2.11.11

Excited about the U of MN's new Safety Awareness Campaign Awareness Campaign

[A friendly UMPD officer making sure that nobody blocks the Dinkytown bike lane.]


Good news! This email from the University administration just came across my desk:


Vice President Kathleen O'Brien wrote:
Dear students, Faculty and Staff,

Welcome to the second half of the 2011-12 academic year. As you can certainly see, University safety awareness campaigns have dramatically changed the campus landscape since the beginning of the Fall Semester. Decals all over the pavement, threatening signs near all the sidewalks, a liberal disbursement of meaningless tickets, and a heavy and out-of-touch police presence throughout campus mean that staying aware of safety campaigns will be the responsibility of every pedestrian, bicyclist, and motorist on campus.

Ignoring this Sign is Easy, Reading this Sign is Hard
 
Our new safety campaign awareness campaign – Ignoring this Sign is Easy, Reading this Sign is Hard – is designed to remind students, faculty, staff and visitors that following some very simple safety awareness campaign awareness guidelines will go a long way toward keeping everyone aware of safety awareness campaigns. This means that bicyclists must always read safety awareness signs, stop and think about safety awareness advertisements placed on the sidewalk; pedestrians must read listen to automated safety awareness announcements; and motorists be able to get to their parking lots easily and quickly.

While the Awareness about Safety is Easy campaign will help remind you to be aware of safety campaigns and the University of Minnesota Police will be out reminding people about awareness of safety campaigns, awareness of safety campaigns is ultimately the responsibility of everyone in the University community. Please do your part to stay aware of safety campaigns and don’t be shy about reminding others to be aware of safety campaigns as well. With that in mind, we have also worked closely with the Metropolitan Council and Central Corridor contractors to ensure bus drivers and construction workers encourage awareness of safety campaigns on and around campus.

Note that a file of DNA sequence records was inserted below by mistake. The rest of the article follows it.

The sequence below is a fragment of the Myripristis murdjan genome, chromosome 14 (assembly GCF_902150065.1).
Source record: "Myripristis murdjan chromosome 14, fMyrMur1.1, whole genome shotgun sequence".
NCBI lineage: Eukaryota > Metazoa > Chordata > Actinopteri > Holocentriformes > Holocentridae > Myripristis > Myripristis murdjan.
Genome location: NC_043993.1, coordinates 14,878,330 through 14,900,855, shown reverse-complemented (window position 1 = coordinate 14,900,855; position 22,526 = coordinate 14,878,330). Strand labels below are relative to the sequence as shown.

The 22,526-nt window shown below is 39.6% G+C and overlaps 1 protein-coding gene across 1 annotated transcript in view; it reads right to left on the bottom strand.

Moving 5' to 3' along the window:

Resources
Without question, University safety campaigns are difficult to understand. I encourage you to fully explore your awareness options. Thank you for your continued patience and cooperation.



As you can imagine, I'm excited about this recent development at the University of Minnesota. I've been a vocal critic of the U's transportation policies, and it's nice to see that the administration is finally taking notice of the problems with their approach to designing streets and public spaces on campus.

Here are a couple of examples of the new campaign in action!

2 comments:

Alex said...

Ahh I fondly remember my days at the U... standing in the clearly designated student recreational areas... discussing educationally-appropriate conversational topics... talking to genitally-designated female humans... everything is so uncertain here in the working world.

Anonymous said...

That cop blocking the bike lane must be taking a break from directing bicyclists and cars to collide at the Pleasant Street traffic circle a block away.